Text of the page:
Tokyo's Chief Cabinet Secretary Yoshihide Suga said Thursday the Japanese government plans to receive confirmation from the United States of its commitment to defend Japan in accordance with Article 5 of the U.S.-Japan Security Treaty.
Article 5 states that an armed attack against either Japan or the United States would be confronted jointly "in accordance with constitutional provisions and processes."
Abe is seeking a consensus on the clause, and its applicability to potential attacks against the Senkakus, also known as the Diaoyutai Islands in China.
More ships of Chinese origin are sailing in the waters surrounding the disputed territory, since the Japanese government nationalized three of the five uninhabited islands in 2012.
A total of 121 Chinese vessels sailed near the disputed islands without Japan's permission in 2016.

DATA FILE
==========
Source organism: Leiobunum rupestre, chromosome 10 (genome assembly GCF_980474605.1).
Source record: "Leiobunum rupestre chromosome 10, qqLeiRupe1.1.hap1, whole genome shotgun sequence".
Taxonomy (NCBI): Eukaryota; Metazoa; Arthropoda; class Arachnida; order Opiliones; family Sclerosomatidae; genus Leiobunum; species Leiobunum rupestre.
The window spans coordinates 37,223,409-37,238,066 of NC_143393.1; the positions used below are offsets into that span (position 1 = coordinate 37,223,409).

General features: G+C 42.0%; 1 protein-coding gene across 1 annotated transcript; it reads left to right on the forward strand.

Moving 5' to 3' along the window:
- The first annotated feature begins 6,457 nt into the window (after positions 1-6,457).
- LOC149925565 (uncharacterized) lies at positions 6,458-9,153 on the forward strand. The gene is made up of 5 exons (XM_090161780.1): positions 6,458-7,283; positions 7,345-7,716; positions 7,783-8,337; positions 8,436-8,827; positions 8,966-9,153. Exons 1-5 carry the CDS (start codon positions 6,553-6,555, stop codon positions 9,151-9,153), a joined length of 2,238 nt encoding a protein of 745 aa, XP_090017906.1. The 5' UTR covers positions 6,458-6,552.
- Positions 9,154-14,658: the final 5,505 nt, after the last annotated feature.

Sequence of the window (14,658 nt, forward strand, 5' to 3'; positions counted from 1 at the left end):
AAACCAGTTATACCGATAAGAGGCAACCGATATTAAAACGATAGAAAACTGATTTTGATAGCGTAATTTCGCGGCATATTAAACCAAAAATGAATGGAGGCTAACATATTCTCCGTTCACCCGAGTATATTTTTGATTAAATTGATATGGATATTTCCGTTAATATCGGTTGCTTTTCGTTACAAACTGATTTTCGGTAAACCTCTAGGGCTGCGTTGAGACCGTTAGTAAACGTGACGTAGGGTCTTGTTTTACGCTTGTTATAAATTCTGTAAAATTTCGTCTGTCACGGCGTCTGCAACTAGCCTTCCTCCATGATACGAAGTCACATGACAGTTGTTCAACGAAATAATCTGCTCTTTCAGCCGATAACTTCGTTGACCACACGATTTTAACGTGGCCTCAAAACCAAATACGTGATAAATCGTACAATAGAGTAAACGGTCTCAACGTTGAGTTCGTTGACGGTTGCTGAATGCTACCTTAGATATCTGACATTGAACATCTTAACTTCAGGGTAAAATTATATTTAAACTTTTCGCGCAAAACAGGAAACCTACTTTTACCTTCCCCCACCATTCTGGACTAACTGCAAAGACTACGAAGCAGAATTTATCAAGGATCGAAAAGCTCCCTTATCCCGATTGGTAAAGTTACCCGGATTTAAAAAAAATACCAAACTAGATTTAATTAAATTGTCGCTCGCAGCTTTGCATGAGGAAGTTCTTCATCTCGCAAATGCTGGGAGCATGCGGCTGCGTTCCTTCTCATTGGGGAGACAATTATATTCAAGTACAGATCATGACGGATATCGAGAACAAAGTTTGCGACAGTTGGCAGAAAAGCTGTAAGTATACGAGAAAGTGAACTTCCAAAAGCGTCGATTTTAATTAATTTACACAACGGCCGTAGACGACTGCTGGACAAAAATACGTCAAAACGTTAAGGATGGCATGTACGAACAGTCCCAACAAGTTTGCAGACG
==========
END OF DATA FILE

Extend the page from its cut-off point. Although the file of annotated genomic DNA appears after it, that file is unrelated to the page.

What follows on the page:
Beijing also dispatched 10 strategic bombers and other military aircraft into airspace claimed by Japan and South Korea on Jan. 9, South Korean newspaper JoongAng Ilbo reported.
Suga said the defense cooperation on the Senkakus will be confirmed on Friday during U.S. Defense Secretary James Mattis' visit to Tokyo.
On Tuesday, Abe had told Japan's House of Representatives' budget committee that Article 5 of the treaty is "very important" and that he intends to reconfirm U.S. military commitment during the summit, to be held on Feb. 10.
A joint statement that was issued after the United States and Japan held summit talks in 2014, confirming defense cooperation on the Senkaku Islands, generated strong opposition from China, according to the JoongAng.